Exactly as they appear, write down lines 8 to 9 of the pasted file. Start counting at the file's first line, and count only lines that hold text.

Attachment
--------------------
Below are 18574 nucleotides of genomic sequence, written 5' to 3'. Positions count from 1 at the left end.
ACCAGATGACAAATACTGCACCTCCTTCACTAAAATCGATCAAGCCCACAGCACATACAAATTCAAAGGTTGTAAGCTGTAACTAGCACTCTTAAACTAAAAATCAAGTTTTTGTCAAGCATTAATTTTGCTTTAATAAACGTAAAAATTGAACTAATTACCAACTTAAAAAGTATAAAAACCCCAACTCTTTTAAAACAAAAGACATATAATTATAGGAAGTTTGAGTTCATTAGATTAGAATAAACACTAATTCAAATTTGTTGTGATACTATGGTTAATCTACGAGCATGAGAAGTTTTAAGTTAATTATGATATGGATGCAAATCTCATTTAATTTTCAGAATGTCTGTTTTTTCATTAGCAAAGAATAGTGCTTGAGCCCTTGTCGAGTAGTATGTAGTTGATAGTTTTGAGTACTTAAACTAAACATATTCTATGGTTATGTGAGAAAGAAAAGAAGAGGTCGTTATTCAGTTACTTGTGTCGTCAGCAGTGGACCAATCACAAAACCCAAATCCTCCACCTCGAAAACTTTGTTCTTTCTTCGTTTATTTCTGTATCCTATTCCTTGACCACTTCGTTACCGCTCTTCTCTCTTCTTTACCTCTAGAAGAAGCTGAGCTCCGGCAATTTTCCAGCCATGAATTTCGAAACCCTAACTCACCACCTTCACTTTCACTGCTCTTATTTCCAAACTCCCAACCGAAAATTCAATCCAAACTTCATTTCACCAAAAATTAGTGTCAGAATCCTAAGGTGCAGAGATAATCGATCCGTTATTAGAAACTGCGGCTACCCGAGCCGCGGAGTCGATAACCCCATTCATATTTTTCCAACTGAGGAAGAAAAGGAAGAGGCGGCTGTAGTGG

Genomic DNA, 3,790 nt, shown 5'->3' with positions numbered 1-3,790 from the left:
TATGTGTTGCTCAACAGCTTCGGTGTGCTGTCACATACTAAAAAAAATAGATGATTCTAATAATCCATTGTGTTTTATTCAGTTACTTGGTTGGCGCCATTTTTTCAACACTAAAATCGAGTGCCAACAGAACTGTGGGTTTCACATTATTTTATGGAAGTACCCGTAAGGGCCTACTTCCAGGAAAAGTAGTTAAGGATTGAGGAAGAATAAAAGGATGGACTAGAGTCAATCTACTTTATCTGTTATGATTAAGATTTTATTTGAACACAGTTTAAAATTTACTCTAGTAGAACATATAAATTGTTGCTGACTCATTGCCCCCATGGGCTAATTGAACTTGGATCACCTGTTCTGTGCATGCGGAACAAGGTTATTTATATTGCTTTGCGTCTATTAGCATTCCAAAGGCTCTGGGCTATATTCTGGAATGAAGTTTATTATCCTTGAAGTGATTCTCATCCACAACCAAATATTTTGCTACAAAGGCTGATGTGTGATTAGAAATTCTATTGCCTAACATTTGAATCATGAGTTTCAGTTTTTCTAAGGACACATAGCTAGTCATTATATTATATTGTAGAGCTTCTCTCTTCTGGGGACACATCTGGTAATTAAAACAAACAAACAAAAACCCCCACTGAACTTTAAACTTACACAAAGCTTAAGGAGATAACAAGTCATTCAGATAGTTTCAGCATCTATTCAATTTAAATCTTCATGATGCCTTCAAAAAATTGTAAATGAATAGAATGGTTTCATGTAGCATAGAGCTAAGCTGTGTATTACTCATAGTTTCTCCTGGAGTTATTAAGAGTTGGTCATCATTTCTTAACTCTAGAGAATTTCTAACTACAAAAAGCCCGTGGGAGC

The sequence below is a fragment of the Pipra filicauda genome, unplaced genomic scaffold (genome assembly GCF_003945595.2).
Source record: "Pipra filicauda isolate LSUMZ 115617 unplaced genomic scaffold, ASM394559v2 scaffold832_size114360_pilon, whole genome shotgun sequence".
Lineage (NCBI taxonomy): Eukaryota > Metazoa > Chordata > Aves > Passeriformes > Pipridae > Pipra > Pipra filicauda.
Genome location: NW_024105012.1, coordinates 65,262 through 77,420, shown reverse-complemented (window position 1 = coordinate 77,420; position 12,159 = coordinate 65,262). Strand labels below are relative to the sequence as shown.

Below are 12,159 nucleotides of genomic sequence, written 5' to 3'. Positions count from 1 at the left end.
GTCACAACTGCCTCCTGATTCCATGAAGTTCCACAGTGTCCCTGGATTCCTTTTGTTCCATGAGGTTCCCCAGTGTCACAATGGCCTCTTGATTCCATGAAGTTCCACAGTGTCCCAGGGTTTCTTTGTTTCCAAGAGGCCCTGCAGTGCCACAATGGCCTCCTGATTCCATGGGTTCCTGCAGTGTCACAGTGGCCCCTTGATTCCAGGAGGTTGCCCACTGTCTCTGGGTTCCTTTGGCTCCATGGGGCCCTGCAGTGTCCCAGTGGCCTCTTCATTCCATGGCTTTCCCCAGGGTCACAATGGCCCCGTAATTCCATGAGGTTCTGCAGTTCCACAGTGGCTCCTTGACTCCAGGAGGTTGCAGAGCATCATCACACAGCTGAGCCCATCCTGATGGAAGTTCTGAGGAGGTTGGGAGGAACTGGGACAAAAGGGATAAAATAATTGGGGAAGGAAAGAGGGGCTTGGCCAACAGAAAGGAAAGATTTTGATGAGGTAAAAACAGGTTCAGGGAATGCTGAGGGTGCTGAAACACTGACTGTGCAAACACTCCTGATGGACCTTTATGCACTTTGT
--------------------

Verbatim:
Genome location: NW_024105012.1, coordinates 65,262 through 77,420, shown reverse-complemented (window position 1 = coordinate 77,420; position 12,159 = coordinate 65,262). Strand labels below are relative to the sequence as shown.

Below are 12,159 nucleotides of genomic sequence, written 5' to 3'. Positions count from 1 at the left end.